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Tips and Tricks to Avoid Ostomy Pancaking

OstomyLife Co-Moderator
11/21/18  9:22 AM PST

A common issue ostomates face is pancaking. It can sometimes feel like you have tried everything with no luck. But don’t give up! I have compiled this troubleshooting guide based on my experience as an ostomate and dealing with my fair share of pancaking. Give these tips a try to limit pancaking in your pouch.

What is pancaking?

Pancaking is a term often used when describing ostomy output sticking to the bag at the stoma site and not falling down as it should. This causes the stool to form around the wafer and “smoosh” itself into the shape of a pancake.

Pancaking can be a hassle! I get it often because I have a colostomy which is more likely then an ileostomy to pancake because the stool is thicker. I also tend to wear tight pants with my pouch tucked into them – preventing stool from sliding down to the bottom of my bag. I’m going to be honest with you, my stool almost never falls into my bag on its own, I have to guide it with one method of another. So how do I manage?

Dress for Success

  • Loose fitting pants with a tight waistband. I find that dressing for my ostomy is helpful for many situations including the prevention of pancaking. Loose fitting pants with a tight waistband can be beneficial. Make sure to have the waistband sit just above the stoma, applying pressure to the top of the bag. This and more leg room will encourage the stool to fall properly. Scrub pants work well for me at work because the waistband applies pressure and the pants are loose, allowing the stool to fall down.
  • Tuck in your bag. Also, folding the top part of your bag down and tucking it into the waistband can limit the space available for pancaking. This also helps keep the stool from accumulating around the filter – preventing a clog.

When all of this fails, and sometimes it does fail, the crease is my bag has usually done its job of protecting my filter and top of my bag. Then I can just go into the restroom, squeeze the sides of my bag, and run my fingers along the pouch to squeeze the stool down. I also sometimes use a flat “karate-chop hand” and slide it down the front of the bag gently. But when doing this, I am careful not to put a large amount of force on the bag because this could compromise the seal by squeezing stool under the wafer. I slowly and carefully push the stool down a little at a time. It is important to just try and push whats on the outside of the wafer, not the stool that’s inside the flange circle. To deal with the stool inside the flange circle, I gently us my finger to guide it down into the bag, then squeeze it down as before.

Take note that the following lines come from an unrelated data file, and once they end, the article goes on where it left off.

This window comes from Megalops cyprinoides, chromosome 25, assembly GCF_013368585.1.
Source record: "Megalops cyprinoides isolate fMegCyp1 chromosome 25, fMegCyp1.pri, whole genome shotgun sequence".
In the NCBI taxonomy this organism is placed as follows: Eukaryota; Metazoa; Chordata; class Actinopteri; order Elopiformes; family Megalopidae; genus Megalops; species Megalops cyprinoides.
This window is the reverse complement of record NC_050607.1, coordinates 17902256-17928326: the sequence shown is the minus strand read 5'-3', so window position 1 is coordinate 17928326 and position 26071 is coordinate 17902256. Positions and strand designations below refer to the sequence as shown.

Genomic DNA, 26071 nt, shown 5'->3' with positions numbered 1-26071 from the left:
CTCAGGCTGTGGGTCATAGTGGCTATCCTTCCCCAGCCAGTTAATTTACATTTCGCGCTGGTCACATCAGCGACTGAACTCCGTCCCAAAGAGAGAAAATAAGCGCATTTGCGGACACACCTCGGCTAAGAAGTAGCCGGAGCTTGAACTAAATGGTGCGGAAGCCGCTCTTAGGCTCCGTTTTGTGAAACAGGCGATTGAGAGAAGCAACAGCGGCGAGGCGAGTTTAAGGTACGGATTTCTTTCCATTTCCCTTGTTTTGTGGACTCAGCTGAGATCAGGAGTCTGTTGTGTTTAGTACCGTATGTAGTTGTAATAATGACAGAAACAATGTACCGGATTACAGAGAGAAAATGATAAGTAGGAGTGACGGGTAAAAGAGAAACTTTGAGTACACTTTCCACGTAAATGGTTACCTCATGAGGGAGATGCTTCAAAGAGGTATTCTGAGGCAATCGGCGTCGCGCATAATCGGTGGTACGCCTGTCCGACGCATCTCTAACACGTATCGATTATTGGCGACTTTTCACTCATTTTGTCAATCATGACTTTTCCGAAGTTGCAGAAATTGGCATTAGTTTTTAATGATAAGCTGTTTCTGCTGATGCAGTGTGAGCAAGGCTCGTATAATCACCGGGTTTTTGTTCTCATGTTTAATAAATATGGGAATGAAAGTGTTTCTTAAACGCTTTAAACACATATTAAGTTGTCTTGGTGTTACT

Convex Wafers

When it comes to pancaking, some ostomates say that convex wafers cause more pancaking. Because convex wafers are curved to place pressure around the stoma, the thought it that stool can pool in the “cup” created by this shape. I find though, that pancaking is more of an issue of the stool spreading to the bag surrounding and sticking to the flange circle, creating a short stack you didn’t order.

When I first got my ostomy, pancaking was a problem and caused frequent leaks. This occurred until I began using convex wafers. I find that my convex barrier prevents leaks when pancaking occurs and creates a good enough seal to allow me to gently squeeze the stool down.

Other Tips and Tricks

When I was having major pancaking and leaking issues, nurses were still coming to my home regularly. While helping me adjust after surgery my nurses taught me some tricks: